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UNICEF: 23 million children have not received basic vaccinations due to Corona


The World Health Organization (WHO) and the United Nations Children's Fund (UNICEF) issued a report in which it stated that 23 million children did not receive the basic vaccinations that children should receive through routine health services in 2020, the highest number since 2009 and an increase of 3.7 One million cases compared to 2019, due to global service disruptions due to Covid-19, which showed that most countries saw a decrease in child vaccination rates last year.


Dr. said. Tedros Adhanom Ghebreyesus, Director-General of the World Health Organization: “Even as countries insist on getting their hands on COVID-19 vaccines, we have rolled back the use of other vaccines, putting children at risk of devastating but preventable diseases such as measles, polio and meningitis. ."


Dr. warned. “Multiple disease outbreaks would be catastrophic for communities and health systems already battling COVID-19, making investing in childhood vaccinations and ensuring access to every child more urgent than ever,” Tedros said.


According to a statement issued by the two agencies, most children - up to 17 million children - likely did not get any shots of the vaccine during the year, adding to the massive inequality in access to the vaccine.


The statement pointed out that most of these children live in conflict-affected communities, in remote locations with inadequate services or in poor neighborhoods, and face multiple deprivations, including limited access to basic health and basic social services.


"Even before the pandemic, global vaccination rates for children against diphtheria, tetanus, pertussis and polio had been stuck for several years at around 86 percent, well below the 95 percent recommended by the World Health Organization to protect against measles," the statement said.


The statement indicated that the number of children who have not yet received their first vaccinations has increased in all regions. Compared to 2019, 3.5 million children missed their first dose of the diphtheria-tetanus-pertussis vaccine, while 3 million children missed their first dose of measles.


Disruptions to immunization services were widespread in 2020, with the regions of Southeast Asia and the Eastern Mediterranean, among the most affected.


“This evidence should serve as a clear warning that the COVID-19 pandemic and all its associated disruptions are costing us valuable ground that we cannot afford to lose – and the consequences will pay off in the lives and well-being of the most vulnerable,” said Henrietta Fore, UNICEF Executive Director.


The data shows that middle-income countries now account for an increasing proportion of unvaccinated children – that is, children are missing out on at least some doses of the vaccine. India is seeing a dramatic drop in vaccine coverage against diphtheria, tetanus and pertussis, from 91 per cent to 85 per cent.


“Even before the pandemic, there were worrying signs that we were losing strength in the fight to immunize children against preventable childhood diseases, including the outbreak of measles outbreaks two years ago. The pandemic has made the worst of the situation even worse,” added Henrietta Fore. ."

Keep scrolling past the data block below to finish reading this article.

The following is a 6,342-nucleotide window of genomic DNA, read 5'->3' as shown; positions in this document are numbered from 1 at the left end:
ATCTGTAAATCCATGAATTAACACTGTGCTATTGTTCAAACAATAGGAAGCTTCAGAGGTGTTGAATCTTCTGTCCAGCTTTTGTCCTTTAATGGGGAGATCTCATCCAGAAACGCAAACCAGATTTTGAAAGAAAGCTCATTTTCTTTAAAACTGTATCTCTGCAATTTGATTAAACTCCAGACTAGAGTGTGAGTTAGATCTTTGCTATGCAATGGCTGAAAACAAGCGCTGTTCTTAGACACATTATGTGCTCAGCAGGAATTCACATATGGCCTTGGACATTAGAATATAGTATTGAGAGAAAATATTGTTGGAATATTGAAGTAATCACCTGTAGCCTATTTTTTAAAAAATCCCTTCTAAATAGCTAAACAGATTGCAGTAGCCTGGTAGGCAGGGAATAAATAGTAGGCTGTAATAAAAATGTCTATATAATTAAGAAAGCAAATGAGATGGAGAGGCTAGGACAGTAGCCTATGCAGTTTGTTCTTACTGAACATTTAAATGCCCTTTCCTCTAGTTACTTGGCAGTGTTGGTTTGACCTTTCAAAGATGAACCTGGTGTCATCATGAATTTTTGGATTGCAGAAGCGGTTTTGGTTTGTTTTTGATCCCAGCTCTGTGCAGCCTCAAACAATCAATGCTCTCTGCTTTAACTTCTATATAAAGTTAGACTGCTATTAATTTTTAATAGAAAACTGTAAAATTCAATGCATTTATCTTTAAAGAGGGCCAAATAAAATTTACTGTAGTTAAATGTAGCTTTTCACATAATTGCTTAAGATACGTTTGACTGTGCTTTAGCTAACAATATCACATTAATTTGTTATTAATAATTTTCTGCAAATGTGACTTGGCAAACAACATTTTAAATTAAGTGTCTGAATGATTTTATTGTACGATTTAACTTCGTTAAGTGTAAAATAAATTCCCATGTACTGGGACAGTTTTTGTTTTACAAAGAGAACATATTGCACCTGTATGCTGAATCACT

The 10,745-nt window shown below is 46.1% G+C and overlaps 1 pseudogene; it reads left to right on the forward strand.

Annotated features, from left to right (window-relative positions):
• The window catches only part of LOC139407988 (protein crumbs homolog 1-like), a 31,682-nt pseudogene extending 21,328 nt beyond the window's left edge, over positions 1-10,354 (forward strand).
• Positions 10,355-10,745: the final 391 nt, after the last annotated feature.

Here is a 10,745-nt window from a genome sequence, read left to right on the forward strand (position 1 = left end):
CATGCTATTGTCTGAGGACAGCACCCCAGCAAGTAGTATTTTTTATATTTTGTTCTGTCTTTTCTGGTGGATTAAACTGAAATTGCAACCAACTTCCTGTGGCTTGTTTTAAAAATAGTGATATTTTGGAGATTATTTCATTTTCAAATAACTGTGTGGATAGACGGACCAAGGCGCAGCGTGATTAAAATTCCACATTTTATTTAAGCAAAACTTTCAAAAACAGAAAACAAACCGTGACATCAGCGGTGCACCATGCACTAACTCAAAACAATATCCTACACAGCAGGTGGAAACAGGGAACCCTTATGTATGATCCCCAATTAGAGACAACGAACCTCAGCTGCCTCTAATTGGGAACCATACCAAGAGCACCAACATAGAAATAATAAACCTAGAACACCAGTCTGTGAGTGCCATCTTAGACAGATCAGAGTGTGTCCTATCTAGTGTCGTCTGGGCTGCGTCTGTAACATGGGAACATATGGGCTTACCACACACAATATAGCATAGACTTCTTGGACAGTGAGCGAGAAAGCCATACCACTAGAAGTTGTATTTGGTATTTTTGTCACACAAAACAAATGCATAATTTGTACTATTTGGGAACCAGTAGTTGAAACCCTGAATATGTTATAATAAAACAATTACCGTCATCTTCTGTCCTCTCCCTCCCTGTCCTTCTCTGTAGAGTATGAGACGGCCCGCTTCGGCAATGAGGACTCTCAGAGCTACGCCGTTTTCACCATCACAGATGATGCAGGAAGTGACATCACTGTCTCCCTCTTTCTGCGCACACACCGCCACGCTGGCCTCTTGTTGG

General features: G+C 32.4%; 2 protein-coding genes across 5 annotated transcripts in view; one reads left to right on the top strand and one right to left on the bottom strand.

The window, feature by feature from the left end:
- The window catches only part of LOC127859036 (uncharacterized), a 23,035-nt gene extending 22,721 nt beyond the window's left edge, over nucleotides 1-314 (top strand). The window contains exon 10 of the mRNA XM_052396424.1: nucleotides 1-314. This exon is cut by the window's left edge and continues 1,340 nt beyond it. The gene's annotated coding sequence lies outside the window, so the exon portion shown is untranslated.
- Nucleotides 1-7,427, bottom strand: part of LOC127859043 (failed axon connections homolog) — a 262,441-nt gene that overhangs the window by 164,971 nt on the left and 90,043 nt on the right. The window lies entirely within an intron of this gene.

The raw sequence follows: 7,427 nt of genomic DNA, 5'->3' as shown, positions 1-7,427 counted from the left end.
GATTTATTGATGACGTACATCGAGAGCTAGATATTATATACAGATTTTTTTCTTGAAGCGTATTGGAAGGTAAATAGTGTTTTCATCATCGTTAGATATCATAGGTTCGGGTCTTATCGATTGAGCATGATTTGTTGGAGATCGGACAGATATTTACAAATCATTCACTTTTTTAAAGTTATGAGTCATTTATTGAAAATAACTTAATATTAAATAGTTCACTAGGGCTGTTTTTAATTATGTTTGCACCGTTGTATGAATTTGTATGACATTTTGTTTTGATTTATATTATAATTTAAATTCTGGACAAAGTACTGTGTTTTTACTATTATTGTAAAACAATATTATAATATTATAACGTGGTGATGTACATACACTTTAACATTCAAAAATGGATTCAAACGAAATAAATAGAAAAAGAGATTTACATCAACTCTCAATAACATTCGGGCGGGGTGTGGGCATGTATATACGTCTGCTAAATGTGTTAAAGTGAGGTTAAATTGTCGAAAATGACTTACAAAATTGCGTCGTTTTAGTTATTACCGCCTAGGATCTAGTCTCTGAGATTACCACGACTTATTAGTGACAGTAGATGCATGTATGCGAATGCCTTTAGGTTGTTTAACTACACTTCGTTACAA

She added that with fair distribution of COVID-19 vaccines at the forefront of everyone's minds, "we must remember that vaccine distribution has always been unfair, it shouldn't be."


With so many resources and staff diverted to support the COVID-19 response, there has been significant disruption to the delivery of immunization services in many parts of the world. In some countries clinics have been closed or working hours reduced, while many have hesitated to seek health care due to fear of transmission, or faced challenges in accessing services due to closures and transportation disruptions.


For his part, said Dr. Seth Berkeley, Director of the Jaffee Vaccine Alliance, said: "These are alarming numbers indicating that the pandemic is undoing years of progress in routine immunization and exposing millions of children to potentially fatal and preventable diseases."


The agencies cited examples of how the Covid-19 pandemic could disrupt services, for example, vaccines against HPV, which are already available at low rates - and which protect girls from cervical cancer later in life - have been severely affected by school closures. . So far, in vaccine areas, about 1.6 million girls missed out on the vaccine in 2020. Globally, only 13 percent of girls got the HPV vaccine, compared to 15 percent in 2019.


WHO, UNICEF and the Gavi Vaccine Alliance continue to work to support efforts to strengthen immunization systems through service recovery and vaccination campaigns so that countries can safely deliver routine immunization programs during the COVID-19 pandemic, and to help health workers and community leaders actively communicate with caregivers to explain the importance of vaccinations.


Agencies are also working with countries and partners to achieve the ambitious goals of the Global Immunization Agenda 2030, which aims to achieve coverage of 90 percent of essential childhood vaccines, halve the number of completely unvaccinated children, and increase the receipt of new, life-saving vaccines such as rotavirus or pneumococcal in low and middle income countries.

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